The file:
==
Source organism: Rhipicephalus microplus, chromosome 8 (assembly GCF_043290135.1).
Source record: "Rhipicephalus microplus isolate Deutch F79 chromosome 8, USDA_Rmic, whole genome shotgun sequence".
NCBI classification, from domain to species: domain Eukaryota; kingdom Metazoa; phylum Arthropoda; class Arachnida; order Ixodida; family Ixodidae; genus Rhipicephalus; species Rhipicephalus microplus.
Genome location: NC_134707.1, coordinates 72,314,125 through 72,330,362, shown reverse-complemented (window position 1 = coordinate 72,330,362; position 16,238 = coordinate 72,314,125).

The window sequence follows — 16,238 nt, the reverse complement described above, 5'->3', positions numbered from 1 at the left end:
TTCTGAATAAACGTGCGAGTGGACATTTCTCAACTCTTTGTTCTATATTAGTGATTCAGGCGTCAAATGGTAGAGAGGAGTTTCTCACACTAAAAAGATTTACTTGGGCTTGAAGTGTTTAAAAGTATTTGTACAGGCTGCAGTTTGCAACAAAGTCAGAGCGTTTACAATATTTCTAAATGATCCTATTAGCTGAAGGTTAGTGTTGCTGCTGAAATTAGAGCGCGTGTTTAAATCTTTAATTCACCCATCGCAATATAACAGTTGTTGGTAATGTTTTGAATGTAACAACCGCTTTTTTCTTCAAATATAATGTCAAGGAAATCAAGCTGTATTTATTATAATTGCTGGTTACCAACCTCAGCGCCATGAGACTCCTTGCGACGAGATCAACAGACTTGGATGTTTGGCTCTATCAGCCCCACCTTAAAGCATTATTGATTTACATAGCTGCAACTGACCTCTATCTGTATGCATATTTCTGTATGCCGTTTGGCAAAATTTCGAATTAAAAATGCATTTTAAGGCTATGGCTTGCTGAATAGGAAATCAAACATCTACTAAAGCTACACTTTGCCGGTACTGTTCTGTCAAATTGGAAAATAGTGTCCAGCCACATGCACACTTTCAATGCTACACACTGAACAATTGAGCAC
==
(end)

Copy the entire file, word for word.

Source organism: Rhipicephalus microplus, chromosome 8 (assembly GCF_043290135.1).
Source record: "Rhipicephalus microplus isolate Deutch F79 chromosome 8, USDA_Rmic, whole genome shotgun sequence".
NCBI classification, from domain to species: domain Eukaryota; kingdom Metazoa; phylum Arthropoda; class Arachnida; order Ixodida; family Ixodidae; genus Rhipicephalus; species Rhipicephalus microplus.
Genome location: NC_134707.1, coordinates 72,314,125 through 72,330,362, shown reverse-complemented (window position 1 = coordinate 72,330,362; position 16,238 = coordinate 72,314,125).

The window sequence follows — 16,238 nt, the reverse complement described above, 5'->3', positions numbered from 1 at the left end:
TTCTGAATAAACGTGCGAGTGGACATTTCTCAACTCTTTGTTCTATATTAGTGATTCAGGCGTCAAATGGTAGAGAGGAGTTTCTCACACTAAAAAGATTTACTTGGGCTTGAAGTGTTTAAAAGTATTTGTACAGGCTGCAGTTTGCAACAAAGTCAGAGCGTTTACAATATTTCTAAATGATCCTATTAGCTGAAGGTTAGTGTTGCTGCTGAAATTAGAGCGCGTGTTTAAATCTTTAATTCACCCATCGCAATATAACAGTTGTTGGTAATGTTTTGAATGTAACAACCGCTTTTTTCTTCAAATATAATGTCAAGGAAATCAAGCTGTATTTATTATAATTGCTGGTTACCAACCTCAGCGCCATGAGACTCCTTGCGACGAGATCAACAGACTTGGATGTTTGGCTCTATCAGCCCCACCTTAAAGCATTATTGATTTACATAGCTGCAACTGACCTCTATCTGTATGCATATTTCTGTATGCCGTTTGGCAAAATTTCGAATTAAAAATGCATTTTAAGGCTATGGCTTGCTGAATAGGAAATCAAACATCTACTAAAGCTACACTTTGCCGGTACTGTTCTGTCAAATTGGAAAATAGTGTCCAGCCACATGCACACTTTCAATGCTACACACTGAACAATTGAGCAC